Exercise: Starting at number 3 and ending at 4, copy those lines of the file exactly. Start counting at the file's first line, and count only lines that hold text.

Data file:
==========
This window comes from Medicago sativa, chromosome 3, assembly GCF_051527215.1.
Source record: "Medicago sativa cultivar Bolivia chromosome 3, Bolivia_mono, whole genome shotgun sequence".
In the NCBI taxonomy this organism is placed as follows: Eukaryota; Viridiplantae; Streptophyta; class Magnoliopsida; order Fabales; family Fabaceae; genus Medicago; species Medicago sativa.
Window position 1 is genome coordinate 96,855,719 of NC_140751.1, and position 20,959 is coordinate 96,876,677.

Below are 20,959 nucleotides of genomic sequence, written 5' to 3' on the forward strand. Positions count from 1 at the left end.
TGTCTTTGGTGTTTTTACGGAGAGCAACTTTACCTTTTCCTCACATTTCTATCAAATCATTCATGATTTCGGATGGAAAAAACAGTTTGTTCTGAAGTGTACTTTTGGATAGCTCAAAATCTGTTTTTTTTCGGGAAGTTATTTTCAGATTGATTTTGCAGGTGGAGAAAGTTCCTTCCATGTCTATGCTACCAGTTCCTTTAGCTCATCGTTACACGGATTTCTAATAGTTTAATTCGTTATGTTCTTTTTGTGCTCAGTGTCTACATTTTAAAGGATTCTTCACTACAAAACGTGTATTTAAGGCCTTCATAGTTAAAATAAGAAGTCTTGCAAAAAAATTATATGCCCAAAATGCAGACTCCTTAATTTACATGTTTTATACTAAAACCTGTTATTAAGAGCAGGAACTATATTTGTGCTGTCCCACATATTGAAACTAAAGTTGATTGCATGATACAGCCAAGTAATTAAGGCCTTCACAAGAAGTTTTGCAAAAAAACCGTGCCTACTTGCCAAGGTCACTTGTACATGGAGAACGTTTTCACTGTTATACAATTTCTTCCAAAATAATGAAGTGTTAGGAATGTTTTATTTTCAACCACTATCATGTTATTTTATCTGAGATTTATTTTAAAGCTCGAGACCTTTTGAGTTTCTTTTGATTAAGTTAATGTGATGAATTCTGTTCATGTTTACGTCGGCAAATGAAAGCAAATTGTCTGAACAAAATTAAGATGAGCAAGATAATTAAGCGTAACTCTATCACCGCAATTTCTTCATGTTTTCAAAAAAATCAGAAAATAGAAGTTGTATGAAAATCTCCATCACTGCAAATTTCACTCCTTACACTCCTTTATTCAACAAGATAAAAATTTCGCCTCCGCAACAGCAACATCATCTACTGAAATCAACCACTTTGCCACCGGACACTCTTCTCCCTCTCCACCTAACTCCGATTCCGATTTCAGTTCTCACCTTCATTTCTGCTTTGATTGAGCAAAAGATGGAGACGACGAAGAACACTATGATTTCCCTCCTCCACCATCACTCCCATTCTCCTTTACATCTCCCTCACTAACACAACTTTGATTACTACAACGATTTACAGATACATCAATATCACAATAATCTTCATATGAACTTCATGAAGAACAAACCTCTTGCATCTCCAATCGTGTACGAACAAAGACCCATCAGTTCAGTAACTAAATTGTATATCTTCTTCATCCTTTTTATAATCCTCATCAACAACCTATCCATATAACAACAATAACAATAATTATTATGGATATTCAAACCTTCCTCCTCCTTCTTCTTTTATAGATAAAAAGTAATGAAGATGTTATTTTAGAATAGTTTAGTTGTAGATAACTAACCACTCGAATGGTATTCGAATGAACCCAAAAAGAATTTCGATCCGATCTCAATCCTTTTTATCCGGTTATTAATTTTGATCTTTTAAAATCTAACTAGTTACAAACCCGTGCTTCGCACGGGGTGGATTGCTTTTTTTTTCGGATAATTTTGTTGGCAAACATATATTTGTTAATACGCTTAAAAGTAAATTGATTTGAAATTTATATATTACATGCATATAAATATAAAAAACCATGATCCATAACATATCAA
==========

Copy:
In the NCBI taxonomy this organism is placed as follows: Eukaryota; Viridiplantae; Streptophyta; class Magnoliopsida; order Fabales; family Fabaceae; genus Medicago; species Medicago sativa.
Window position 1 is genome coordinate 96,855,719 of NC_140751.1, and position 20,959 is coordinate 96,876,677.